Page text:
“Wives, submit to your husbands, as is fitting in the Lord. Husbands, love your wives, and do not be harsh with them.” ~Colossians 3:18-19I’ve recently been asked to officiate a wedding, something which I consider an honor and privilege to do. Weddings are always special times to me, because they signal the start of a union and partnership between two people who love each other and are committed to each other for life.
“Therefore let him who thinks he stands take heed that he does not fall.” ~ 1 Corinthians 10:12This is a warning many Christians would do well to think about from time to time. After all, God urges Christians to “present (our) bodies a living and holy sacrifice, acceptable to God, which is (our) spiritual service” and to “not be conformed to this world, but be transformed by the renewing of (our) mind” (Romans 12:1-2).
“Fear not, for I am with you; be not dismayed, for I am your God; I will strengthen you, I will help you, I will uphold you with my righteous right hand.” Isaiah 41:10I want to remain faithful to the Lord this year.That’s something very easy to say, but it’s not always easy to do. You know what I mean? When you think about it, doing what is right in the sight of God – being faithful and loyal to Him no matter what – takes courage.
Muck Rack makes it simple to find people, tweets, or articles that mention any name, keyword, company, hashtag etc. We've compiled this guide to help you make the most of your search.
Selecting a term
Start searching tweets, articles from media outlets, articles mentioned in tweets, journalists'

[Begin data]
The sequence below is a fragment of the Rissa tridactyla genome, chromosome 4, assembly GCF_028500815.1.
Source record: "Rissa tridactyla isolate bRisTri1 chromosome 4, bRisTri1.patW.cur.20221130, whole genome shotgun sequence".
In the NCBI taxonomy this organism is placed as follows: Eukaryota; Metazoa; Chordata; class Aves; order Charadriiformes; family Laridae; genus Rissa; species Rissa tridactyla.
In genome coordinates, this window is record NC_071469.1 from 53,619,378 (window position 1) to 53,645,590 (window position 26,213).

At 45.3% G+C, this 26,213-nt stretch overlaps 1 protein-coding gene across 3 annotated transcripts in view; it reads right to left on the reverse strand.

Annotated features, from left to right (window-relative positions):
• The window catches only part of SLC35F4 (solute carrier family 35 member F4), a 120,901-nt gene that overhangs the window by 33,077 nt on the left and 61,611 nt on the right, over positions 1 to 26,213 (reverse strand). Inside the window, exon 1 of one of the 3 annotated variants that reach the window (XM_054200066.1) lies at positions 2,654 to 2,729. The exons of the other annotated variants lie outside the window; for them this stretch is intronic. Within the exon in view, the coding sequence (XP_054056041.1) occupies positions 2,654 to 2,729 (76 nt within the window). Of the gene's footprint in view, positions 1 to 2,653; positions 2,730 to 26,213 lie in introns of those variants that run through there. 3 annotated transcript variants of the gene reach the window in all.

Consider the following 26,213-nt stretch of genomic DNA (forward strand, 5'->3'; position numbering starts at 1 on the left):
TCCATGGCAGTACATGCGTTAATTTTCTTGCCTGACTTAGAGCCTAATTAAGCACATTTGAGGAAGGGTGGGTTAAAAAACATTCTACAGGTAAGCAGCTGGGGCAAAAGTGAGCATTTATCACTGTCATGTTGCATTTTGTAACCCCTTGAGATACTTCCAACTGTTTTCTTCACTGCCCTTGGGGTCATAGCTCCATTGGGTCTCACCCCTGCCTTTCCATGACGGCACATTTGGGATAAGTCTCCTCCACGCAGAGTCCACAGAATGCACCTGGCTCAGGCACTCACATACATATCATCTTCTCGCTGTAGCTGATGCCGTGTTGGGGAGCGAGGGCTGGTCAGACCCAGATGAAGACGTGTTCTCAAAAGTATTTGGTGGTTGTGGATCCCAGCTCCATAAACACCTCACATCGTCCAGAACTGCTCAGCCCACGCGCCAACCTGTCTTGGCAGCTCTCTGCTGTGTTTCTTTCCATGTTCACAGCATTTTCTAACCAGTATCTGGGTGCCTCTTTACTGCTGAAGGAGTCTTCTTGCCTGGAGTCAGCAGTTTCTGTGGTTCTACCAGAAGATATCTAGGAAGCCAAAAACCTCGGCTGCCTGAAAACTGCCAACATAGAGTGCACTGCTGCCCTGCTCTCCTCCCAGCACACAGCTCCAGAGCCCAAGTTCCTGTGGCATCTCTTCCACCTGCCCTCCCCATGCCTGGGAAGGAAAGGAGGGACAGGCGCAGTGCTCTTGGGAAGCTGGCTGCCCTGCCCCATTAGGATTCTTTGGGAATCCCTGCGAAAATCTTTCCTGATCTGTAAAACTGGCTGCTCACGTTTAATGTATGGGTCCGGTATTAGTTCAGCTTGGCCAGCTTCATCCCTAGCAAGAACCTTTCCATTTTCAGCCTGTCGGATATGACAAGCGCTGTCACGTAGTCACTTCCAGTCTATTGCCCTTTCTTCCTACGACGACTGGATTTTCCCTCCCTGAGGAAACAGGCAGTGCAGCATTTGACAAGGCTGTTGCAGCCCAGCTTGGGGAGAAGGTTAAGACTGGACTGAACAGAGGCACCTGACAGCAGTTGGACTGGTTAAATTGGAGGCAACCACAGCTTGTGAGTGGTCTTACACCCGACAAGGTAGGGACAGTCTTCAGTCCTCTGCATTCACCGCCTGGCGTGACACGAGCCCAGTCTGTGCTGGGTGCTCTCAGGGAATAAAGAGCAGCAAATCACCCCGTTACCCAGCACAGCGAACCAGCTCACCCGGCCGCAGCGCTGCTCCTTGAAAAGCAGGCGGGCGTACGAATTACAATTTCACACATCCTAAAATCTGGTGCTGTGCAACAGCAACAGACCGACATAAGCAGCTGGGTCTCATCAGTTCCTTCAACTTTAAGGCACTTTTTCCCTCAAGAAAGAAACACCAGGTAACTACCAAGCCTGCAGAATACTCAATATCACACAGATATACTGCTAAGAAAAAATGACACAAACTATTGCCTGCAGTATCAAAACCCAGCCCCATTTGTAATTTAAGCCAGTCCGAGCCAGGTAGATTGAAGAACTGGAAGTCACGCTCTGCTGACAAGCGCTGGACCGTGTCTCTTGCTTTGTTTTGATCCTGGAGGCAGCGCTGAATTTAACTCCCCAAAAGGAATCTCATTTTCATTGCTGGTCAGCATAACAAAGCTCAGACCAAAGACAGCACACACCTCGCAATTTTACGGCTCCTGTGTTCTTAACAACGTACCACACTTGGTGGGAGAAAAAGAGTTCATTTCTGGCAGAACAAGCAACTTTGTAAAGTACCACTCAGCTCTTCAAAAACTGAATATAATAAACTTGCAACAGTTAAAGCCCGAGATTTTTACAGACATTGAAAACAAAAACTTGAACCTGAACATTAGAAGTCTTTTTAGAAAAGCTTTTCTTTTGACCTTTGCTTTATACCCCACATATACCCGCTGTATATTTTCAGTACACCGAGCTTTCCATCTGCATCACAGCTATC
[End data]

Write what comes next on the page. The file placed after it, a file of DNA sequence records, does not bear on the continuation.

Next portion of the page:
names, titles and bios with some suggested searches:
Companies or Topics (e.g. iPhone, Microsoft)
Phrases (e.g. "cloud computing") — use quotes to keep the terms together
Twitter handles (e.g. @username) — returns those who have mentioned or replied to
Names (e.g. "David Pogue")
Hashtags (e.g. #sxsw, #london2012)
Bio details (e.g. vegan, Olympics, father)
Muck Rack's Advanced Search allows for many boolean operators.
Find results that mention multiple specified terms, use AND or
+. For example, ensure each result contains both Elon Musk and Mark Zuckerberg by
searching Musk AND Zuckerberg or Musk + Zuckerberg.
Use the operators OR or , to broaden your search when you'd like either of
multiple terms to appear in results. (This is the default behavior of our search when no operators
are used). For example, results will contain either cake or cookie by searching cake OR cookie or cake,cookie
Use NOT or - to subtract results from your search. For
example, searching Disney will yield results about the Walt Disney Company as well as Walt Disney
World Resort. To exclude mentions of Disney World, search for Disney -World or Disney
When using one of these operators with a phrase, enclose it in quotation marks. For example, you can
find results about smartphones excluding Apple's iPhone 4S by searching smartphone -"iPhone
Exact case matching or punctuation
If you're searching for a brand name or keyword that relies on specific punctuation marks or capitalization, you can
find results that match your exact query by adding matchcase: before the keyword you're searching for, like matchcase:E*TRADE .
Use parentheses to separate multiple
boolean phrases. For example, to find journalists talking about having fun in Disney World or
Disneyland, search for ("disney world" OR disneyland) AND fun.
An asterisk can be used to search for any variation of a root word truncated by the asterisk. For example, searching for admin* will return results for administrator, administration, administer, administered, etc.
A near operator is an AND operator where you can control the distance between the words. You can vary the distance the near operation uses by adding a forward slash and number (between 0-99) such as strawberries NEAR/10 "whipped cream", which means the strawberries must exist within 10 words of "whipped cream".